By Danielle Ozbat People of different ages and sizes braved the heat Saturday morning and ventured out to Fall Field Day at Presquile National...

By Danielle Ozbat

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CYRUS BRAME MANAGES THE PRESQUILE NATIONAL WILDLIFE REFUGE.

People of different ages and sizes braved the heat Saturday morning and ventured out to Fall Field Day at Presquile National Wildlife Refuge. Visitors were able to tour the 1,329-acre island refuge, its native plants and animals, and the energy-efficient facilities of The James River Ecology School. The wildlife refuge offered a myriad of activities including an Audubon guided tour, wetland canoe trips, a butterfly exploration hike, and a self-guided nature trail.

One of the Presquile visitors making use of the nature trail was Scott Nesta. Nesta, who was there with with his family, found out about field day from his friends.

“We … thought it’d be something fun to do as a family, just to get outside and enjoy the nature of the area,” Nesta said.

Like Nesta, Jacqueline Sears, who attended with her husband and children, was also there to experience what Presquile had to offer. Sears and her family stopped in the Menenak Discovery Center to eat before heading off to the trails and canoeing.

“[It was] an opportunity to see a part of the James that we’ve never seen before … we’re just excited to see something new,” Sears said.Presquile visitors are shuttled to the island on a brief boat ride and after a short walk are greeted by the Menenak (Menenak means island in Algonquian) Discovery Center.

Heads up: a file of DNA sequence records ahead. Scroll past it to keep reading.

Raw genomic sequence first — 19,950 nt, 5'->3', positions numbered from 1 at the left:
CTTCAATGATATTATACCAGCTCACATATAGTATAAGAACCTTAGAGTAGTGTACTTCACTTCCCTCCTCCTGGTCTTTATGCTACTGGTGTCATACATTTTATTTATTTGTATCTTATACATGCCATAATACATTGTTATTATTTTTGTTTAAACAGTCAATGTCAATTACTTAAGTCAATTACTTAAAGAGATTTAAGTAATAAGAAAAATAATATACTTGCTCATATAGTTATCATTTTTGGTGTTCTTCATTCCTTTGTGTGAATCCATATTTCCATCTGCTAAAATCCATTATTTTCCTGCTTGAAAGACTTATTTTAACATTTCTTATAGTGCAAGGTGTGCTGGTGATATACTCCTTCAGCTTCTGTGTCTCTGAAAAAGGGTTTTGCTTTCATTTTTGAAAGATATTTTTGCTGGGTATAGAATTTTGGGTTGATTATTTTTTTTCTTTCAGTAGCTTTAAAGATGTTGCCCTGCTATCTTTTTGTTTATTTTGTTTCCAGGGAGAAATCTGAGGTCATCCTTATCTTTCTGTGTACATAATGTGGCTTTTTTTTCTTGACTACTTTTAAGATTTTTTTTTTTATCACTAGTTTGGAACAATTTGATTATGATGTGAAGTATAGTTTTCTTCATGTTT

“About four years ago, we [converted an old building, which used to be a manager’s house] into an interpretive center and the Menenak Discovery Center,” Cyrus Brame said, “so when we did the renovation on that, the U.S. Fish & Wildlife Service spent a good amount of money on converting it so that it can be used for environmental education [and] interpretation [and to] promote the history and the purpose of the wildlife refuge.”

Brame, the wildlife refuge specialist at Presquile National Wildlife Refuge and the US Fish & Wildlife Service, said they used sustainable materials on the center, and it is powered by solar panels, which results in a $6 electric bill each month. The center boasts a fully functional kitchen, air conditioning and heating, and solar paneled hot water heaters.

The center also houses interpretive materials and displays and provides information about the James River Ecology School, which was created in 2007 and has been improved upon in the last four years. The ecology school is a partnership with the James River Association, the Watershed Organization, and the U.S. Fish & Wildlife Service, and it is an opportunity for students to get a connection with the outdoors and get in touch with their natural side. There is also a bunkhouse that houses 30 students and is available for overnight trips.
For Brame, it is rewarding to see visitors explore Presquile and learn more about the wildlife refuge.

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